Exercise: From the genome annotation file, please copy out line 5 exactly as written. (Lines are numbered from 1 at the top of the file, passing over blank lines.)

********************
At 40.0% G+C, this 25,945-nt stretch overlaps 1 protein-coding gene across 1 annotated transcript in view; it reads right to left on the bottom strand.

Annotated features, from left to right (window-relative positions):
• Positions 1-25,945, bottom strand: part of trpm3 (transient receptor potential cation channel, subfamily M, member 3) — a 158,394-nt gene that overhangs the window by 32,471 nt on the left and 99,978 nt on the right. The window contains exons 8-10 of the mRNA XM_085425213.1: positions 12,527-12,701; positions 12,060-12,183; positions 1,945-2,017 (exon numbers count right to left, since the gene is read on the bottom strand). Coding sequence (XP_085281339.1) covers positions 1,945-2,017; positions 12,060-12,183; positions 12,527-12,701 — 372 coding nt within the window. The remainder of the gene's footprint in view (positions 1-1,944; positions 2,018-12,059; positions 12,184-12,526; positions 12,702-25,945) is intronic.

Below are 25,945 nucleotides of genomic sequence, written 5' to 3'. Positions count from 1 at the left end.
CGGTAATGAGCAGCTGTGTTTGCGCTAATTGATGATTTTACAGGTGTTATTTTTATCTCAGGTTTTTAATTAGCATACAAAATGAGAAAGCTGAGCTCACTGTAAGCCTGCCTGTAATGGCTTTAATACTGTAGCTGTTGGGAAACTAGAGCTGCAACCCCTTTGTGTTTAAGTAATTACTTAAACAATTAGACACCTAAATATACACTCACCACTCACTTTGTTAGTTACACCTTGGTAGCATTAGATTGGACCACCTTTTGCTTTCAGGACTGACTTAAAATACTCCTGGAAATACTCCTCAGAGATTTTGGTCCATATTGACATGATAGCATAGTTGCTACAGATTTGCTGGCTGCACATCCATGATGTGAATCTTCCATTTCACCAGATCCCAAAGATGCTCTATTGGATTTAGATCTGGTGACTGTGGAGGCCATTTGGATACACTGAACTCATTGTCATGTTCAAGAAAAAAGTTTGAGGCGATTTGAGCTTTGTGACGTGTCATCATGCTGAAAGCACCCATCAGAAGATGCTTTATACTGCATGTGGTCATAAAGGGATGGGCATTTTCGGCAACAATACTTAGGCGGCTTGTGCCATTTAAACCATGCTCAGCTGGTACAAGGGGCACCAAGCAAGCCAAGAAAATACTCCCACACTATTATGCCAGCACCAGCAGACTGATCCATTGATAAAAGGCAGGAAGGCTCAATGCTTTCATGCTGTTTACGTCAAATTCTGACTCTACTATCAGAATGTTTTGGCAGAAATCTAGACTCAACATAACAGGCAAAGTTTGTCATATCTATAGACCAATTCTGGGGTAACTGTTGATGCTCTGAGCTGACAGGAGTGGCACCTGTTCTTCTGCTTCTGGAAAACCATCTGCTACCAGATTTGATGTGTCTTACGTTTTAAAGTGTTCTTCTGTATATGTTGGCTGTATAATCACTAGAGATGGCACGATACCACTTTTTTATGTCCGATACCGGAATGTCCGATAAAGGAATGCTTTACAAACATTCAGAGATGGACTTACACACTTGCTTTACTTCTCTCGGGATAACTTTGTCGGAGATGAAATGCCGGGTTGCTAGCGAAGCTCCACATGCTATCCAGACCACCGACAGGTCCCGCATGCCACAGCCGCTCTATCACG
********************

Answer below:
CGGTAATGAGCAGCTGTGTTTGCGCTAATTGATGATTTTACAGGTGTTATTTTTATCTCAGGTTTTTAATTAGCATACAAAATGAGAAAGCTGAGCTCACTGTAAGCCTGCCTGTAATGGCTTTAATACTGTAGCTGTTGGGAAACTAGAGCTGCAACCCCTTTGTGTTTAAGTAATTACTTAAACAATTAGACACCTAAATATACACTCACCACTCACTTTGTTAGTTACACCTTGGTAGCATTAGATTGGACCACCTTTTGCTTTCAGGACTGACTTAAAATACTCCTGGAAATACTCCTCAGAGATTTTGGTCCATATTGACATGATAGCATAGTTGCTACAGATTTGCTGGCTGCACATCCATGATGTGAATCTTCCATTTCACCAGATCCCAAAGATGCTCTATTGGATTTAGATCTGGTGACTGTGGAGGCCATTTGGATACACTGAACTCATTGTCATGTTCAAGAAAAAAGTTTGAGGCGATTTGAGCTTTGTGACGTGTCATCATGCTGAAAGCACCCATCAGAAGATGCTTTATACTGCATGTGGTCATAAAGGGATGGGCATTTTCGGCAACAATACTTAGGCGGCTTGTGCCATTTAAACCATGCTCAGCTGGTACAAGGGGCACCAAGCAAGCCAAGAAAATACTCCCACACTATTATGCCAGCACCAGCAGACTGATCCATTGATAAAAGGCAGGAAGGCTCAATGCTTTCATGCTGTTTACGTCAAATTCTGACTCTACTATCAGAATGTTTTGGCAGAAATCTAGACTCAACATAACAGGCAAAGTTTGTCATATCTATAGACCAATTCTGGGGTAACTGTTGATGCTCTGAGCTGACAGGAGTGGCACCTGTTCTTCTGCTTCTGGAAAACCATCTGCTACCAGATTTGATGTGTCTTACGTTTTAAAGTGTTCTTCTGTATATGTTGGCTGTATAATCACTAGAGATGGCACGATACCACTTTTTTATGTCCGATACCGGAATGTCCGATAAAGGAATGCTTTACAAACATTCAGAGATGGACTTACACACTTGCTTTACTTCTCTCGGGATAACTTTGTCGGAGATGAAATGCCGGGTTGCTAGCGAAGCTCCACATGCTATCCAGACCACCGACAGGTCCCGCATGCCACAGCCGCTCTATCACG